SMART Fitness Effects: The Science Behind Its Brain-Body Integration Training For Schools: Sensory Processing Disorders (SPD), which affect children entering public schools from kindergarten, are conservatively estimated at 5.3% and may be as high as 13.7%. In addition, the prevalence of Sensory Over-Responsivity (SOR) in elementary school age children is estimated at 16% according to one study. In any case, this is clearly now a mainstream issue. We have come to discover that movement is essential to promoting neurological development. The lack of natural developmental movements such as months of crawling, or free outdoor exploration and activity, has resulted in a population that increasingly lacks the necessary neurological stimulation. Numerous studies have now revealed the importance of movement to the development of the brain and emotional intelligence….read more about how SMART technology is helping kids learn more effectively while having fun.

Sports Performance

SMART Sports Performance Training: The Science Behind Its Brain-Body Integrated Approach When it comes to localizing and tracking moving objects, it is likely that the human brain evolved to develop, learn, and operate optimally in multisensory environments. Thus, multisensory training protocols can better approximate natural settings and are more effective for training athletes… When the brain is engaged by having to make decisions under pressure while playing interactive ball sports, the benefits are enhanced significantly because gross motor skills must be incorporated. Neurons develop only when the player is confronted with a demand for greater efficiency (skill development). As far as the brain is concerned, if you need a skill, you develop it only when you are confronted with the need, and then practice performing it. Read more about SMART sports performance training…

Fitness and Childhood Obesity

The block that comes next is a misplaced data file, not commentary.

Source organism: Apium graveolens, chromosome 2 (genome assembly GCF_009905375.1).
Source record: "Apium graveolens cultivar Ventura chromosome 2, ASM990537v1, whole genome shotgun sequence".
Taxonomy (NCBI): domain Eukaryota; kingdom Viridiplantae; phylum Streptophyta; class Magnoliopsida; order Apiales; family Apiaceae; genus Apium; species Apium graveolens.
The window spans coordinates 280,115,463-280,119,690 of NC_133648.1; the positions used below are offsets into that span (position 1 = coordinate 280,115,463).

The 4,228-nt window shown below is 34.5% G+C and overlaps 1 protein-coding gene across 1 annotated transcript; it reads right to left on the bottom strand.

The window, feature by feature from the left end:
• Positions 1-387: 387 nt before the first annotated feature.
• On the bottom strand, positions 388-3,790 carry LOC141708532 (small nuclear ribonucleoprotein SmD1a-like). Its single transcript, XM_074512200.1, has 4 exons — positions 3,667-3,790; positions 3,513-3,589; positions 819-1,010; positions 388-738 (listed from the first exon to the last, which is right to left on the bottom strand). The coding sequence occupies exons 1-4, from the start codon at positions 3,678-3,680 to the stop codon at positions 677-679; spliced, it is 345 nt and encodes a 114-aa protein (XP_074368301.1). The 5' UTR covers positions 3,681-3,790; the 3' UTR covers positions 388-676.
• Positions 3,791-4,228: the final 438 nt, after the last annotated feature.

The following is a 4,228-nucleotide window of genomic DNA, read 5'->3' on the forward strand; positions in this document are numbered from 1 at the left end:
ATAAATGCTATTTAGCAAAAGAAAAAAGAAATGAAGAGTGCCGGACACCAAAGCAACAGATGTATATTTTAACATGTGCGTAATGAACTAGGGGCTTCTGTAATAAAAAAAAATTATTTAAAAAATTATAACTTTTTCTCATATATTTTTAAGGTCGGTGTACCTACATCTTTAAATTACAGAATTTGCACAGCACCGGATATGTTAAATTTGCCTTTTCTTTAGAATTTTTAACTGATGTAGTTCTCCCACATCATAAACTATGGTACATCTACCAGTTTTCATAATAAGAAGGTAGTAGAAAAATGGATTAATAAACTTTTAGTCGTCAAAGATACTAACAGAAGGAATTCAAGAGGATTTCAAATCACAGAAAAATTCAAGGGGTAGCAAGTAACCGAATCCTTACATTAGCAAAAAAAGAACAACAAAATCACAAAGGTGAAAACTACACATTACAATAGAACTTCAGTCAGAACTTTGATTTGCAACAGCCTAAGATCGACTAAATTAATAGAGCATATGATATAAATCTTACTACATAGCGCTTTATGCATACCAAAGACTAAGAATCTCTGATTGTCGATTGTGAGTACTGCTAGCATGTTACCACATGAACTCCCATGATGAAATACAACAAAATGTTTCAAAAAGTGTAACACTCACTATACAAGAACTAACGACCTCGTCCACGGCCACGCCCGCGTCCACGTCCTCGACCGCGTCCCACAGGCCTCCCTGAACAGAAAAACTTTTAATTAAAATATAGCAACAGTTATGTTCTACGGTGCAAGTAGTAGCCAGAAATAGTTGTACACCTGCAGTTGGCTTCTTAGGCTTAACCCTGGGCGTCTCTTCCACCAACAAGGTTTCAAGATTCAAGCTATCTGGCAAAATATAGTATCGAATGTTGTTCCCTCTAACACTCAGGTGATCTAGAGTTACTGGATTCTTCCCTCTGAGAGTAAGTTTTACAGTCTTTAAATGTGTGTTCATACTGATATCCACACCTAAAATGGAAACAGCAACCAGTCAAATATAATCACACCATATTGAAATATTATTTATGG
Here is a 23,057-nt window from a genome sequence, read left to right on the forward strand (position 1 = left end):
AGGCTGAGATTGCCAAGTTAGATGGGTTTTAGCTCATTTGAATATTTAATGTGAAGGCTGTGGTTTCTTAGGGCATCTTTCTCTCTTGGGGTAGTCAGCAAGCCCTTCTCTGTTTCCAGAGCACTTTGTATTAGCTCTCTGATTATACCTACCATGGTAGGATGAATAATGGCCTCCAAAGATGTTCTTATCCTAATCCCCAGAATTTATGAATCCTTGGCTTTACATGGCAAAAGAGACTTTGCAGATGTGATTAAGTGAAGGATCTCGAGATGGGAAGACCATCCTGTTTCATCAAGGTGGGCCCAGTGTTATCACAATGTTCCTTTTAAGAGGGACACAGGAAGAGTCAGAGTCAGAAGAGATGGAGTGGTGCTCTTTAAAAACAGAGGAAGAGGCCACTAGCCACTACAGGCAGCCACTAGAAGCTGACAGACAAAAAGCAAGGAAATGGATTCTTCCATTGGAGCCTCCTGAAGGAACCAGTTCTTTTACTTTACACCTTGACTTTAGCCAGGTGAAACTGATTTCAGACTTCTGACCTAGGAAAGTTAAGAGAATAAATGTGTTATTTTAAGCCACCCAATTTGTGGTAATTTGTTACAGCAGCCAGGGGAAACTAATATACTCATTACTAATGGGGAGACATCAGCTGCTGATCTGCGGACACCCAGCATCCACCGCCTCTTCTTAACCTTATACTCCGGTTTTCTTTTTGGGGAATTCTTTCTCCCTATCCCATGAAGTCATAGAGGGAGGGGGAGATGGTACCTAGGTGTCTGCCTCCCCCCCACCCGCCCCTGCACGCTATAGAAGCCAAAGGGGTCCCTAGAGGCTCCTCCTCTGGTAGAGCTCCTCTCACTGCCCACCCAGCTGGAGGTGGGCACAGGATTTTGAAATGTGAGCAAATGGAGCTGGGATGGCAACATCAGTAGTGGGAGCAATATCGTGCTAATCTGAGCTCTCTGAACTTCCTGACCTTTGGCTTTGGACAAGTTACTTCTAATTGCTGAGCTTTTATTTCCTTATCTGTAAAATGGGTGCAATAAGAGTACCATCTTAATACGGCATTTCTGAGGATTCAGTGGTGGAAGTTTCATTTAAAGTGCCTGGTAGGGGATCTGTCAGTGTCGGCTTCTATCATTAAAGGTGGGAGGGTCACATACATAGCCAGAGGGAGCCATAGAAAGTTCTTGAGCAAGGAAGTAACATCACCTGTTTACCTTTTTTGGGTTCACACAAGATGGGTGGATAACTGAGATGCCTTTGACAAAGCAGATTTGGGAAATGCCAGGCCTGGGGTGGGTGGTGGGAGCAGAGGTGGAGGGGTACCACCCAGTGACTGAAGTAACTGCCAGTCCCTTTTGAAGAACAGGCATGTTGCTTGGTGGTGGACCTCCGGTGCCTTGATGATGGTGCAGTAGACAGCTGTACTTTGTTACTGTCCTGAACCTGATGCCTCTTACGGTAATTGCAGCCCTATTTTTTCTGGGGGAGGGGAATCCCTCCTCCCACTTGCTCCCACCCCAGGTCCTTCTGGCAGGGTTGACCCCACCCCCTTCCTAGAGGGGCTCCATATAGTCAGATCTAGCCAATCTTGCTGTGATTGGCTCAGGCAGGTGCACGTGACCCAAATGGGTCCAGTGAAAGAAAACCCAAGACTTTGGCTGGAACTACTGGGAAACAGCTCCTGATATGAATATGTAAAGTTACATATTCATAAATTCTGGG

The Science Behind SMART’s Fitness Games for Combating Childhood Obesity Now called the “childhood obesity epidemic” the prevalence of overweight children and adolescents has increased dramatically over the past several decades. With it comes previously unheard of incidences of chronic diseases like obesity, diabetes, and heart disease. Why not engage them in real sports? The answer is that sports are not universally engaging to children. Dr. Bruce Bailey, Assistant Professor of Exercise Science at Brigham Young University says,”Previously we’ve focused on sports as a way to get children physically active,”but not all of them are interested in organized sports. He adds,”Schools are trying to make their P.E. classes more inclusive to children of different sizes and interests…” read more about how SMART is combating childhood obesity with fitness games.

Boomers & Seniors

SMART Fitness Effects: The Science Behind its Brain/ Body Training for Seniors: According to the US Census Bureau, 76 million baby boomers were born between 1946 and 1964. Every day more than 10,000 baby boomers reach the age of 65. This will continue to happen daily for the next 19 years. In addition, modern medicine, science and technology have brought the majority of diseases and nutritional deficiencies under control, thereby increasing the average life expectancy from 65 to 85 years. The consequence delivers an average of 20 years of leisure time for seniors to spend either having a great active life or suffering from numerous age related conditions that rob them of the joy of their later years. As Dr. Henry Lodge, author of the best-selling book Younger Next Year: a Guide to Living Like 50 until You’re 80 and Beyondstates,“You are likely to live longer whether you want it or not, but how you live those years is largely under your control, which is a good reason to make the last third of your life terrific. SMART’s senior fitness study continued…